Bicycles for Education: the girls speak
This article was originally published in July 2010
I personally remember growing up in central Togo, dreaming and wishing that one day I could have a bike, and cannot express to you how much these bikes mean to the young students in Togo. On behalf of these students, the Alaffia Shea Butter Cooperative and the Alaffia team, I wholeheartedly thank you for your donations and volunteer time.
— Olowo-n’djo Tchala, Founder of Alaffia
For the past three years, PCC Natural Markets and its customers have helped Alaffia to collect more than 1,000 bikes, which have been distributed to disadvantaged students in Togo.
Today, only nine percent of girls in rural Togo make it through secondary school. One of the greatest contributors to this high dropout rate is the distance these girls must walk to school.
Since 2004, Alaffia has distributed more than 3,000 bicycles to students in Togo. This has helped them stay in school — a critical step for their communities to get out of poverty. Below are the profiles of two bicycle recipients and their thoughts on how it has impacted their lives.
Mawoumbé is a 10th grade student at the Komah General High School, Sokodé, Togo. Mawoumbé received a bicycle in 2006. Age 14, she is the oldest child in a family of eight. Her parents are farmers, raising food and pigs for the local markets. The family lives in the small village of Labidè. Mawoumbé is a very dedicated student and aspires to be a medical doctor.
In her words …
“Thanks to my bicycle, I am no longer late for class and can avoid extreme weather like thunderstorms and the intense heat of the dry season — which used to affect my health. In the past, I was frequently tardy due to the long distance to school. Also, I can come home each day to eat lunch with my family and return to school for the afternoon session.
Because I have a bicycle, I can meet my classmates after school to form study groups. In a poor family with many children, I am extremely grateful for the bicycle and thank Alaffia very much.”
Noëline is a 13-year-old 9th grade student at Kolowarè General High School in Sokodé, Togo. She received her bicycle from Alaffia in 2009. Noëline and her 10 siblings live with their parents in the village of Nigbaoudé II. Her parents are rice farmers and shea nut collectors. Noëline is planning to enter midwifery school when she finishes high school.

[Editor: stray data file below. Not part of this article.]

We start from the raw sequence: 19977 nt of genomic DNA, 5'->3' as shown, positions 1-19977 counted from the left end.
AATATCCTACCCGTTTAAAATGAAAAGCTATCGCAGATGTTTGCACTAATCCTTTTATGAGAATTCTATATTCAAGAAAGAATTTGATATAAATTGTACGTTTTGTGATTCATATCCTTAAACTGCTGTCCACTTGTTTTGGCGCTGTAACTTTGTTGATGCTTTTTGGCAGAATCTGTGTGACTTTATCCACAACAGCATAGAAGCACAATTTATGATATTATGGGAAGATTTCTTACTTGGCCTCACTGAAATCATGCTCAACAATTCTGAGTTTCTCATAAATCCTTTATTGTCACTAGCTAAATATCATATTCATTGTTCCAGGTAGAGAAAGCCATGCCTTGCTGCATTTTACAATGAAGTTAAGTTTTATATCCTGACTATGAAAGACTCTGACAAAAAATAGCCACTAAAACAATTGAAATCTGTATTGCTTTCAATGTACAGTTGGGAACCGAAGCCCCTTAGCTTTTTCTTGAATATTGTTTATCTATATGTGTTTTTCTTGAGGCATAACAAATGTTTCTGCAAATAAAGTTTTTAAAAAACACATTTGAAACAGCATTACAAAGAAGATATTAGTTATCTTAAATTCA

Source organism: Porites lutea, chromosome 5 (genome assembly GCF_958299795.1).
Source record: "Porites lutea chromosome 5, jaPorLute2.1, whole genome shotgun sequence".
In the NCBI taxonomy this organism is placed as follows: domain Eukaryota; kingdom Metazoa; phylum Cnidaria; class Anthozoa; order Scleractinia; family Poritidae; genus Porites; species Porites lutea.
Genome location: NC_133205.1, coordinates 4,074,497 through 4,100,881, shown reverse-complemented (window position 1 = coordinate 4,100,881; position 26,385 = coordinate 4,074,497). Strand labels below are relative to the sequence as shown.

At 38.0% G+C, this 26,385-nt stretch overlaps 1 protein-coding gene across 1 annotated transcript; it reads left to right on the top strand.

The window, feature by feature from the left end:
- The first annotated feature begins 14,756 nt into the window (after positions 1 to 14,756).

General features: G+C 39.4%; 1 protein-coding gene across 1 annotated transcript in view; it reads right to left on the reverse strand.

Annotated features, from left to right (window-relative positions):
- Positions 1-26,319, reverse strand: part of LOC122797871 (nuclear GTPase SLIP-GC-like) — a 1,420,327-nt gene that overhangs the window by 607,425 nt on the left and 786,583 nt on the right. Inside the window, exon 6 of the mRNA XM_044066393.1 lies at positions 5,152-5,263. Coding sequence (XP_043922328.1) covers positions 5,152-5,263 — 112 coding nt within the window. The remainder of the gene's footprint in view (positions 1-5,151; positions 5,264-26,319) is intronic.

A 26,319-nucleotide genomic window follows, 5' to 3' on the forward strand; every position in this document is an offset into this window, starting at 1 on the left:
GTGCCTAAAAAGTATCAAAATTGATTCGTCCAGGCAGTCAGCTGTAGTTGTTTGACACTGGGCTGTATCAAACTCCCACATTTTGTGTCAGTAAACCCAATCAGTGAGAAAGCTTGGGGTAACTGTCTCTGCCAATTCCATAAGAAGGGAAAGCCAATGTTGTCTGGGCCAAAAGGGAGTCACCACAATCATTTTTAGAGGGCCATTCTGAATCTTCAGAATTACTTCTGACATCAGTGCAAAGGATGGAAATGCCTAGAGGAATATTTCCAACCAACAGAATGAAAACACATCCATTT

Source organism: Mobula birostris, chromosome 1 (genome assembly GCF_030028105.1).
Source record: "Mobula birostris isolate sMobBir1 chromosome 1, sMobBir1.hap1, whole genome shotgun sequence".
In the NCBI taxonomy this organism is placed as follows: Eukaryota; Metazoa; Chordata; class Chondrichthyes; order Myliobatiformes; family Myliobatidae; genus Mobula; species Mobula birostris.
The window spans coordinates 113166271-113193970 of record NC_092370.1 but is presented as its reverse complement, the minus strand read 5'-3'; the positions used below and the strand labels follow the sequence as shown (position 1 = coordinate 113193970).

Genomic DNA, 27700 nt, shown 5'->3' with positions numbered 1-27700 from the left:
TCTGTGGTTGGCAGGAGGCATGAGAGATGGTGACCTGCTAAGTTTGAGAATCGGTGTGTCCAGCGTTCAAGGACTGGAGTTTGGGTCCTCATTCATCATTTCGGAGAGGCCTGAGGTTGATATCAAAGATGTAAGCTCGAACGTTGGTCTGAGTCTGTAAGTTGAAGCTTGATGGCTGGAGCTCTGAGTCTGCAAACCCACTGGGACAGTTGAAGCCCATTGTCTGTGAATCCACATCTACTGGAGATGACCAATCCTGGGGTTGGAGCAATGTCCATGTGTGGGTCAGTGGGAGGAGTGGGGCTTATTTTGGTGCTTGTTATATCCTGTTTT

In her words …
“Since I received my bicycle from Alaffia, I am happy because I can get to school on time every day. I am able to use my bicycle to conduct errands and chores on the way to school, such as delivering lunch to my father in his fields. Thanks to my bicycle, I can avoid certain dangers, such as snakes and scorpions that always worried me when I walked to school.
“The bicycle also helps my health in the dry season, because now I don’t have to walk in the intense sun for a long time. This gift from Alaffia has created a change in my family and my village. I can see that the other young people are motivated to go to school.”
Soumeya is a second-year student at the Sokodé Modern Junior College. She received her bicycle from Alaffia in 2008.
Soumeya is 19; she is the oldest girl in a family of 10 children. Her parents are farmers. The family income is very small, and her parents can only send six of their children to school, including Soumeya. Soumeya lives with her family in Tchalanidè.
Due to the important health problems in her village, Soumeya wants to study to become a pharmacist after she graduates next year.
In her words …
“Since I received the bicycle from Alaffia, I was able to get to school on time and have extra time to meet and study with my friends after school. I also find the bicycle useful to help complete my chores quickly, such as running errands to the market to buy food for dinner, and still have time to study.
“Thanks to the bicycle, I can avoid heavy rains and strong sun while traveling to school. When other students see that I have received a bicycle from Alaffia to stay in school, they are also motivated to study hard so that they, too, may be chosen to have a bike.”